Not every workplace should have employees bringing in their preschoolers though. Some people really need to focus on their air traffic controlling duties.
I just finished MCing a conference for an industry association of holiday park owners. They were a really down-to-earth group of people who got on really well because they had much in common – as people, not just by virtue of the nature of the work they did. Most were owner-operator couples. For the sake of simplicity, albeit probably not accuracy, let’s say husband and wife teams. They all had serious ‘skin in the game’ with massive personal investments in their businesses and many with significant debt-based investment. Many were carrying on a legacy from generations past of holiday camp ownership and management. Apart from being business owners, their choice of vocation was also very much driven by lifestyle choice with many camps in remote destination locations next to beaches, glaciers, etc. As a result of all this commonality, they got on well, had shared values and common goals, and it was a hell of a final night award dinner party.
Yes, there was commonality but there was by no means homogeneity.
I haven’t got the latest census figures to hand and I’m not gong to rattle off the stats around what proportion of the general population is young / old, male / female, and by whatever other criteria we can be distinguished from each other. My general belief is that it’s helpful if your team can represent the population of customers it serves. If this applied to holiday parks, they’d need to have half of their employees being Aussies. Nevertheless, they were a diverse group, especially on a gender basis, which warrants some applause even today (sadly). As I hosted the awards, I noticed with striking regularity how often a couple would take their prizes, look sheepishly at the microphone as they suddenly realised an acceptance speech was expected, and the woman would step forward (or the guy would step back – hard to tell in that light).
They were super diverse in terms of age too. Some recipients had to be helped up the steps to the stage due to their advanced years, whereas others had to hand a baby across to tablemates so they could stride to the stage. This is where diversity doesn’t need a Government-imposed programme to make people do it because they have to. This group of practical, salt-of-the-earth people know it is necessary to ensure the viability and survival of their industry. Succession, corporate memory and collective innovation are enabled and strengthened when the group has different points of view. Young ones starting out are all keen, scared and focused on surviving, not stuffing up and improving on what they’ve taken on. There seems to be a middle group who have gotten past the death-defying business stage and are consolidating and growing a mini network of parks. And those coming out the other end are thinking about exit strategies, legacies and supporting those coming through whilst maintaining standards. If they were chronologically all the same, there would be a dangerous lack of different perspectives which could dramatically impact their industry’s planning and results. Diversity is a strength in organisms and it is a strength in organisations. Lack of diversity is not just a weakness; it is a threat.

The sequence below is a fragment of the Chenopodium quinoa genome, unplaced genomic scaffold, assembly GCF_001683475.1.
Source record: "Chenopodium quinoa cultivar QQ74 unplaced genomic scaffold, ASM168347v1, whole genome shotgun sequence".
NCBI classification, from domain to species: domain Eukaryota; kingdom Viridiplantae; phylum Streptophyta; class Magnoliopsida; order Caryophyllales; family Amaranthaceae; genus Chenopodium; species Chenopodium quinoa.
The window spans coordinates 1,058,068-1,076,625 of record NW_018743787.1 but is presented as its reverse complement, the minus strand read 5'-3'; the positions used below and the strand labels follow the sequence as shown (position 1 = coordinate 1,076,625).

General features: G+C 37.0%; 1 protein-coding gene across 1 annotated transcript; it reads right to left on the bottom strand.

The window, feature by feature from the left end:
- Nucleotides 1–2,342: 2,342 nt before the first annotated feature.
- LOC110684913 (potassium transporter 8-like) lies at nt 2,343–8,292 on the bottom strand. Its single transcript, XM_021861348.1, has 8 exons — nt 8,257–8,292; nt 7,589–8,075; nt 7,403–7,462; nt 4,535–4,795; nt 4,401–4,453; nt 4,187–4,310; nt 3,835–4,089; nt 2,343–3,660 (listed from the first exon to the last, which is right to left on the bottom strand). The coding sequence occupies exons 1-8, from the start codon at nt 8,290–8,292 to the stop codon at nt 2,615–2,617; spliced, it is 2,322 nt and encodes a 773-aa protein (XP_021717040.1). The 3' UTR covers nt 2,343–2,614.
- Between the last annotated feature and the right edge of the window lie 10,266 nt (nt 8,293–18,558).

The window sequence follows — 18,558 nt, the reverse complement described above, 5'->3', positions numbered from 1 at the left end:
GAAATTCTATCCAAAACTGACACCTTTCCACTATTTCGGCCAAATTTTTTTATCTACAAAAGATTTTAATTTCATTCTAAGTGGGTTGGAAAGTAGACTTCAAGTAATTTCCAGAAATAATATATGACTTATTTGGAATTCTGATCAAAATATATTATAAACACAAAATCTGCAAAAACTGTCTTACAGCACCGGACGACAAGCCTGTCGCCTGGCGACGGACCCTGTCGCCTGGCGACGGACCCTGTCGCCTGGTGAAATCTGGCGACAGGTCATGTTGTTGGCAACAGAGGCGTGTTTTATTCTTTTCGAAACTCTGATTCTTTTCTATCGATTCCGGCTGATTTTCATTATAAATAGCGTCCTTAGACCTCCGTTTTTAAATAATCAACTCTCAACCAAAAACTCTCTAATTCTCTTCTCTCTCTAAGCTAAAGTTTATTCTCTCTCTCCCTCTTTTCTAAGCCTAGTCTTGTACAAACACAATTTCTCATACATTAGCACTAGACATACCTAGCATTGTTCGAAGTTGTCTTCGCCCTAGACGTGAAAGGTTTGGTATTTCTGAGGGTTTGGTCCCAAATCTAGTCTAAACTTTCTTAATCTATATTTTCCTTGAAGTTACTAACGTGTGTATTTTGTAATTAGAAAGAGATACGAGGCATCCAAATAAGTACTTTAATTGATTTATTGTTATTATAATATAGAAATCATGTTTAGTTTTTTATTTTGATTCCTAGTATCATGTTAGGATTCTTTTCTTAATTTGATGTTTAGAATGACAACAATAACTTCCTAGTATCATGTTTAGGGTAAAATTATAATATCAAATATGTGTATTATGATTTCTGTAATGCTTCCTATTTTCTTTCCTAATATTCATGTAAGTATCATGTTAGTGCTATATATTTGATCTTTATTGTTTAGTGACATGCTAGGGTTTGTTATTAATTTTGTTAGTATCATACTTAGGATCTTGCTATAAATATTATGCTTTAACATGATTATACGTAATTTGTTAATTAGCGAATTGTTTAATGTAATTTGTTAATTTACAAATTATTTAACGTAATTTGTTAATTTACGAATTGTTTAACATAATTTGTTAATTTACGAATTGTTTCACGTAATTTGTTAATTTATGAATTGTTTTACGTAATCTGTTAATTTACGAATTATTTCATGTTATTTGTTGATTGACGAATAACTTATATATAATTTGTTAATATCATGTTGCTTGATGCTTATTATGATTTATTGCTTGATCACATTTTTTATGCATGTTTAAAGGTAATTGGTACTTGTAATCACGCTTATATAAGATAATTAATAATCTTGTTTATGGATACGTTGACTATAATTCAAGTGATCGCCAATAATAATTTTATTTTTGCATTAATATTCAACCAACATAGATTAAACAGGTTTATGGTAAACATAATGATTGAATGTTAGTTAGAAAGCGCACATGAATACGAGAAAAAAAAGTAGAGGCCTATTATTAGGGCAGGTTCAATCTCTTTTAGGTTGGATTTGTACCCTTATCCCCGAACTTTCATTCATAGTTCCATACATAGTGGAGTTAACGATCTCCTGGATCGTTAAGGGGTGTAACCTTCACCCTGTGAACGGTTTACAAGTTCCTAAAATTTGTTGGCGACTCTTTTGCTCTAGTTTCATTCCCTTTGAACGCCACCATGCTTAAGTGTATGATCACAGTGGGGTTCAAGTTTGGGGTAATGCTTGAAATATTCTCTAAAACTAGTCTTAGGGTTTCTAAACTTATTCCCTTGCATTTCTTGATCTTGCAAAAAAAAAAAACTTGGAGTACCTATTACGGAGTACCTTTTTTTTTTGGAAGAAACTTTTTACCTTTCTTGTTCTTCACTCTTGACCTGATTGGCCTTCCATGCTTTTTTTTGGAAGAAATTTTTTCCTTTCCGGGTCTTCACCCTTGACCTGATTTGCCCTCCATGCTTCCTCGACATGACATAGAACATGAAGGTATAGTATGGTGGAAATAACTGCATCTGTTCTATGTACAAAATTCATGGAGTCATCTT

Oddly, they haven’t got a policy or a plan to create something called diversity. It’s just naturally developed and self-maintained over decades. They’re well ahead of the curve as I see it in my travels. In other events I work at and organisations I work in, I see individuals or teams and sometimes leadership deliberately and proactively trying to catalyse and nurture diversity programmes and so forth around gender, age, race, culture, even personality type. Some are doing well and others face entrenched opposition either institutionalised or via inertia, or even sometimes conscious and equally deliberate opposition to anything perceived as ‘positive discrimination’ or ‘affirmative action’. These terms almost carry negative baggage in the eyes of people who deride political correctness as the worst thing to happen to society in the past forty years.
I got into a brief twitter kerfuffle with an American of Indian ancestry who’d carved some infamy by applying as himself to a medical school and being rejected, then reapplying with exactly the same application except adjusted to make himself an African-American who got accepted. He tossed around terms like fairness and merit and I get that. His use of them was fairly selective and self-serving but I get his point. Merit and fairness are nice ideas and sometimes promoting diversity conflicts with those concepts.
An organisation / organism increases its chances of survival and success if it can adapt. Darwin wasn’t about survival of the merit or fairness. He was about survival of the most adaptable. The external society and economy is changing and a strategic, deliberate and proactive approach to diversity is how smart, future-thinking employers will ensure the survivial and success of their workplace.